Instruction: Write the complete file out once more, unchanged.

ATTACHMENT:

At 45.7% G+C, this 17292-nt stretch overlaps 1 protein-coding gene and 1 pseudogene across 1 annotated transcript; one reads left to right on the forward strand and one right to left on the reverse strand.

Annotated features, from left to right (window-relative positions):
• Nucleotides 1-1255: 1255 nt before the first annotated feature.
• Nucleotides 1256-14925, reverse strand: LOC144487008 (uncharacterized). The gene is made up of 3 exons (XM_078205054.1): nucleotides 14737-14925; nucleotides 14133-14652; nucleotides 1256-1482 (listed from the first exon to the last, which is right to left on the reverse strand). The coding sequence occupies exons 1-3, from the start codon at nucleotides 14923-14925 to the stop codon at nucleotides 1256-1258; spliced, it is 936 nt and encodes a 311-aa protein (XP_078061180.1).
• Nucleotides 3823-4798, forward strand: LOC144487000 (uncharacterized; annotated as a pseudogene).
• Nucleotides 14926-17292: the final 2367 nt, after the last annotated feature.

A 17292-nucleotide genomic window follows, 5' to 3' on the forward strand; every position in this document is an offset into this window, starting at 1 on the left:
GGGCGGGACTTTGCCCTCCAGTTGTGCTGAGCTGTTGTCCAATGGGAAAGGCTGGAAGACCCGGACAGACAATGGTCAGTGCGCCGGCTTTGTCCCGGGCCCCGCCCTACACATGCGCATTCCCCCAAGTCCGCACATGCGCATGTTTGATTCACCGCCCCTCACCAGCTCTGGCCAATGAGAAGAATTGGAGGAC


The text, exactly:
At 45.7% G+C, this 17292-nt stretch overlaps 1 protein-coding gene and 1 pseudogene across 1 annotated transcript; one reads left to right on the forward strand and one right to left on the reverse strand.

Annotated features, from left to right (window-relative positions):
• Nucleotides 1-1255: 1255 nt before the first annotated feature.
• Nucleotides 1256-14925, reverse strand: LOC144487008 (uncharacterized). The gene is made up of 3 exons (XM_078205054.1): nucleotides 14737-14925; nucleotides 14133-14652; nucleotides 1256-1482 (listed from the first exon to the last, which is right to left on the reverse strand). The coding sequence occupies exons 1-3, from the start codon at nucleotides 14923-14925 to the stop codon at nucleotides 1256-1258; spliced, it is 936 nt and encodes a 311-aa protein (XP_078061180.1).
• Nucleotides 3823-4798, forward strand: LOC144487000 (uncharacterized; annotated as a pseudogene).
• Nucleotides 14926-17292: the final 2367 nt, after the last annotated feature.

A 17292-nucleotide genomic window follows, 5' to 3' on the forward strand; every position in this document is an offset into this window, starting at 1 on the left:
GGGCGGGACTTTGCCCTCCAGTTGTGCTGAGCTGTTGTCCAATGGGAAAGGCTGGAAGACCCGGACAGACAATGGTCAGTGCGCCGGCTTTGTCCCGGGCCCCGCCCTACACATGCGCATTCCCCCAAGTCCGCACATGCGCATGTTTGATTCACCGCCCCTCACCAGCTCTGGCCAATGAGAAGAATTGGAGGAC